The Week On Wall Street
Stock benchmarks were little changed for much of last week, but a rally occurred Friday after news broke that the U.S. and China could be closing in on the first phase of a new trade pact.
At Friday’s close, the Dow Jones Industrial Average crossed the 28,000 level. The Dow rose 1.17% for the week, outgaining the S&P 500 (which advanced 0.89%) and the Nasdaq Composite (which added 0.77%). The MSCI EAFE index, representing developed overseas stock markets, fell 0.77%.1,2
Will There Be A Trade Breakthrough?
Friday, Secretary of Commerce Wilbur Ross told the media that “in all likelihood,” a phase-one trade deal between China and the U.S. would presently happen, stating that the talks were “down to the last details.” Thursday evening, White House economic adviser Larry Kudlow expressed similar optimism, noting that negotiations were “coming down to the short strokes.”
That said, the Wall Street Journal reported last week that President Trump is not yet committed to signing a phase-one trade deal. Secretary Ross noted that such an agreement would be “relatively limited in scope.”3,4
Consumers Boost Their Buying
Retail sales advanced 0.3% in October, according to the Department of Commerce. That matched the gain forecast by economists polled by MarketWatch. This was a comeback after a September decline.5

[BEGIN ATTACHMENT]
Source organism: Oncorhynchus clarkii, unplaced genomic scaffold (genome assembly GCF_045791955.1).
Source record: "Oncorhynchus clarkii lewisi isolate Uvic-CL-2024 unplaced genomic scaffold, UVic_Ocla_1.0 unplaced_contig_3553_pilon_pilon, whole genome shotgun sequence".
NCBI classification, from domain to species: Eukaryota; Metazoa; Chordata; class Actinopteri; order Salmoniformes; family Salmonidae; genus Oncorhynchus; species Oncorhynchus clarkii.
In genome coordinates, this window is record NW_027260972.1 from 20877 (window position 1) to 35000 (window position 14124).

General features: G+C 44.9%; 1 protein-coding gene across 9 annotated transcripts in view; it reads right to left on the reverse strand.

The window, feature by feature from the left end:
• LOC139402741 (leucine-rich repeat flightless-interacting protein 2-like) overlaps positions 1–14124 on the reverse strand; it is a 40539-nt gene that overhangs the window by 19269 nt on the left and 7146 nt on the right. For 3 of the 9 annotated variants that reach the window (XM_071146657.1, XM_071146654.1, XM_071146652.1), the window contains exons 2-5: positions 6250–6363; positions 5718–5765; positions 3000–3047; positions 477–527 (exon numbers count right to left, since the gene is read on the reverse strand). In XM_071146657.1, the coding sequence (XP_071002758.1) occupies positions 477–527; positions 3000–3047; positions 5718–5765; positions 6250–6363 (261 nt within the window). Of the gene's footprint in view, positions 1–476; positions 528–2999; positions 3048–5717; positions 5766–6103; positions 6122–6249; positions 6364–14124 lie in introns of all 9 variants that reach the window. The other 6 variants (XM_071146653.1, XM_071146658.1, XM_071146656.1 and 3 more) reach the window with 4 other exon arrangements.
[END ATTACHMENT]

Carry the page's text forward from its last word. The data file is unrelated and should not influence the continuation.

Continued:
The Week Ahead: Key Economic Data
- Wednesday: Minutes from the October Federal Reserve meeting appear.
- Thursday: The National Association of Realtors presents data on October existing home sales.
- Friday: The University of Michigan publishes its final Consumer Sentiment Index for November (an assessment of consumer confidence).
The Week Ahead: Companies Reporting Earnings
- Tuesday: Home Depot (HD), Medtronic (MDT), TJX Companies (TJX)
- Wednesday: Lowe’s (LOW), Target (TGT)
- Thursday: Intuit (INTU), Ross Stores (ROST)
|Market Index||Close Nov 15||Week %||YTD %|
|Treasury||Close Nov 15||Week %||YTD %|
|10 Year Note||1.84%||-0.10||-0.82|
Sources: wsj.com, treasury.gov – 11/15/2019
Indices are unmanaged, do not incur fees or expenses, and cannot be invested into directly. These returns do not include dividends. Weekly and year-to-date market index returns are expressed as percentages. 10-year Treasury note yield = projected return on investment, expressed as a percentage, on the U.S. government’s 10-year bond. Weekly and year-to-date 10-year Treasury note yield differences are expressed in basis points.